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Meteorological Factors Related to Emergency Admission of Elderly Stroke Patients in Shanghai: Analysis with a Multilayer Perceptron Neural Network

Guilin Meng, Yan Tan, Min Fang, Hongyan Yang, Xueyuan Liu, Yanxin Zhao

Department of Neurology, Tenth People’s Hospital, Tongji University, Shanghai, China (mainland)

Med Sci Monit 2015; 21:3600-3607

DOI: 10.12659/MSM.895334

Available online:

Published: 2015-11-21

BACKGROUND: The aim of this study was to predict the emergency admission of elderly stroke patients in Shanghai by using a multilayer perceptron (MLP) neural network.
MATERIAL AND METHODS: Patients (>60 years) with first-ever stroke registered in the Emergency Center of Neurology Department, Shanghai Tenth People’s Hospital, from January 2012 to June 2014 were enrolled into the present study. Daily climate records were obtained from the National Meteorological Office. MLP was used to model the daily emergency admission into the neurology department with meteorological factors such as wind level, weather type, daily maximum temperature, lowest temperature, average temperature, and absolute temperature difference. The relationships of meteorological factors with the emergency admission due to stroke were analyzed in an MLP model.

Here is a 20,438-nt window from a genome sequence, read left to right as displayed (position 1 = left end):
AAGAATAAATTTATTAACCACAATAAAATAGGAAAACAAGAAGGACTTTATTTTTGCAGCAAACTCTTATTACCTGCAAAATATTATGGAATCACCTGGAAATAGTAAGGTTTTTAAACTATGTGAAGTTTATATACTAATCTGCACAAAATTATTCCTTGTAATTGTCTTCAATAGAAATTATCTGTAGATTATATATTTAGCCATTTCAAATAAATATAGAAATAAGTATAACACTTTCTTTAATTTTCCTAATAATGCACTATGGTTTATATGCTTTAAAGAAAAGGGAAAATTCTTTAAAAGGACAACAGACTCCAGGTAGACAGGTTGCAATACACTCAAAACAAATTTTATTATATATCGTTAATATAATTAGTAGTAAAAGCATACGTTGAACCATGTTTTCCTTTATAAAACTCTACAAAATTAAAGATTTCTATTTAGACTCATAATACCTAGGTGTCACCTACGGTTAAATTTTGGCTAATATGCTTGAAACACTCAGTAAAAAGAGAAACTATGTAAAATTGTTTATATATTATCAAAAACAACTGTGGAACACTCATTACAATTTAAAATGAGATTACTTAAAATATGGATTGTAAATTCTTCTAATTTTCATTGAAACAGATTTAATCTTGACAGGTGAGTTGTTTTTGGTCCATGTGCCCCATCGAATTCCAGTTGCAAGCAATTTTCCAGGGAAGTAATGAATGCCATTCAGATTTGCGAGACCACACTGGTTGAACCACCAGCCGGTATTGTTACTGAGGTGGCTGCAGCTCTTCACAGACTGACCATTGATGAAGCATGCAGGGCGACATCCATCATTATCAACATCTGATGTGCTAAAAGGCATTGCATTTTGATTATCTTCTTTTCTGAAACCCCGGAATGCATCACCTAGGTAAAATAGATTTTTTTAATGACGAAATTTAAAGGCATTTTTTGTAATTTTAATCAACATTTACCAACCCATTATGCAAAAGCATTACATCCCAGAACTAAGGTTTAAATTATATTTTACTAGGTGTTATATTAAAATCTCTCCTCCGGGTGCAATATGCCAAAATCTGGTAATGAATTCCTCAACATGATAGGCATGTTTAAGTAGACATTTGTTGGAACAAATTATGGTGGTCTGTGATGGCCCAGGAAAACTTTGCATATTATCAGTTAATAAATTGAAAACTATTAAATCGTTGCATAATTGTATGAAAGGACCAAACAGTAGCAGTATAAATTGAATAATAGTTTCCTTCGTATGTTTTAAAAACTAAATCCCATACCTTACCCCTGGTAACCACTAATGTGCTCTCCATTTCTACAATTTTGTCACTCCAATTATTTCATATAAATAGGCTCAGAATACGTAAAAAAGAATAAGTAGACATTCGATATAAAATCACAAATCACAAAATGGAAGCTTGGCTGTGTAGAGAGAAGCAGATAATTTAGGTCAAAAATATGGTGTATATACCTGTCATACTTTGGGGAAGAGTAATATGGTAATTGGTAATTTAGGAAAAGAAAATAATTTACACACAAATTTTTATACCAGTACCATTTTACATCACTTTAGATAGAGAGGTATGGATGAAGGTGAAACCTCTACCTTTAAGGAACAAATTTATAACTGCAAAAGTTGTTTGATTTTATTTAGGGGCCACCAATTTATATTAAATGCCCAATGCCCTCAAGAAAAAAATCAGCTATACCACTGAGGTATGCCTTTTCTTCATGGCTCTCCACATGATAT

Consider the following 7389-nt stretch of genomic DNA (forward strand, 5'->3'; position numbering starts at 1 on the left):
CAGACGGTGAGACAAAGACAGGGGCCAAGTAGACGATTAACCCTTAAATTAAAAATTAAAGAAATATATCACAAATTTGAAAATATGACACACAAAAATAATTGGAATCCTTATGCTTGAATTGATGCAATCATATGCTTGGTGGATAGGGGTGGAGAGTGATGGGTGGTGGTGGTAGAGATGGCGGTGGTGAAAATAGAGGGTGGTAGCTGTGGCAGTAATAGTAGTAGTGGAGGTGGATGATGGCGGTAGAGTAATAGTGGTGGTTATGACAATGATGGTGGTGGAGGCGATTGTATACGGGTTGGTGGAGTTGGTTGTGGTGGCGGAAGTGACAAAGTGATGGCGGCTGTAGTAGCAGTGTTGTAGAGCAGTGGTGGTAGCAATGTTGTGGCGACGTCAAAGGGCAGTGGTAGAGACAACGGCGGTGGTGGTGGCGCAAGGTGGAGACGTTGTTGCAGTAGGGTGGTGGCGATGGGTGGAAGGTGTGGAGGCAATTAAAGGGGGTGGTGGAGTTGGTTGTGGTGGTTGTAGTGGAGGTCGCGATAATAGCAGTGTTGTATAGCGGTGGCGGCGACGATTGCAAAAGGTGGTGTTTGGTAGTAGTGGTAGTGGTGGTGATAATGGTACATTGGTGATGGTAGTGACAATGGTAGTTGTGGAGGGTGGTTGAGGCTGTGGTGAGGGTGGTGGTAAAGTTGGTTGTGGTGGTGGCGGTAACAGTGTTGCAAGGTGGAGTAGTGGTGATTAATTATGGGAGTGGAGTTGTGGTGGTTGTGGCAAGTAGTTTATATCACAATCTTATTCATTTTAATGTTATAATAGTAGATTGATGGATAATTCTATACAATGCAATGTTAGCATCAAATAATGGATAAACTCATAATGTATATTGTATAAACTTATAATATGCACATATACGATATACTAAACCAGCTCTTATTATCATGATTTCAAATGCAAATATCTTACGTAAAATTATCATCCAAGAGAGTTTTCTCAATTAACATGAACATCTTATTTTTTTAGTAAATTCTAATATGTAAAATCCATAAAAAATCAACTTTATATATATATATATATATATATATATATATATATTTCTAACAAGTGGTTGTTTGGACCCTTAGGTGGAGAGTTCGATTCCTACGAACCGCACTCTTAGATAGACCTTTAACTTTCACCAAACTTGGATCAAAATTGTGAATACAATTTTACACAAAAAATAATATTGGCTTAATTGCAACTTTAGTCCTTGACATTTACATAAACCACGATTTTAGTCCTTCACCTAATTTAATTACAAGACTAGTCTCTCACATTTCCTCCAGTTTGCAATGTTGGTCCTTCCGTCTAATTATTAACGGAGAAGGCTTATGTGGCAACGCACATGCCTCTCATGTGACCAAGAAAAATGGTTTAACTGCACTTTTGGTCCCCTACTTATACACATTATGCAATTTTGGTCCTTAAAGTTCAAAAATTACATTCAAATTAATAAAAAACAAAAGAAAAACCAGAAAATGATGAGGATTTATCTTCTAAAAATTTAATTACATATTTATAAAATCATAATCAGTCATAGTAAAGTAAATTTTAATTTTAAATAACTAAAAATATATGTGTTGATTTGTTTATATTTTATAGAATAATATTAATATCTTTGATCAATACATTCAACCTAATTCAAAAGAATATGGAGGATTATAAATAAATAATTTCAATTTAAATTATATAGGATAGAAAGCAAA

RESULTS: In 886 days, 2180 first-onset elderly stroke patients were enrolled, and the average number of stroke patients was 2.46 per day. MLP was used to establish a model for the prediction of dates with low stroke admission (≤4) and those with high stroke admission (≥5). For the days with low stroke admission, the absolute temperature difference accounted for 40.7% of admissions, while for the days with high stroke admission, the weather types accounted for 73.3%.
CONCLUSIONS: Outdoor temperature and related meteorological parameters are associated with stroke attack. The absolute temperature difference and the weather types have adverse effects on stroke. Further study is needed to determine if other meteorological factors such as pollutants also play important roles in stroke attack.

Keywords: Aged, 80 and over, China - epidemiology, Emergency Service, Hospital - statistics & numerical data, Hospitalization - statistics & numerical data, Meteorological Concepts, Models, Statistical, Neural Networks (Computer), Risk Factors, Stroke - epidemiology, Temperature, Weather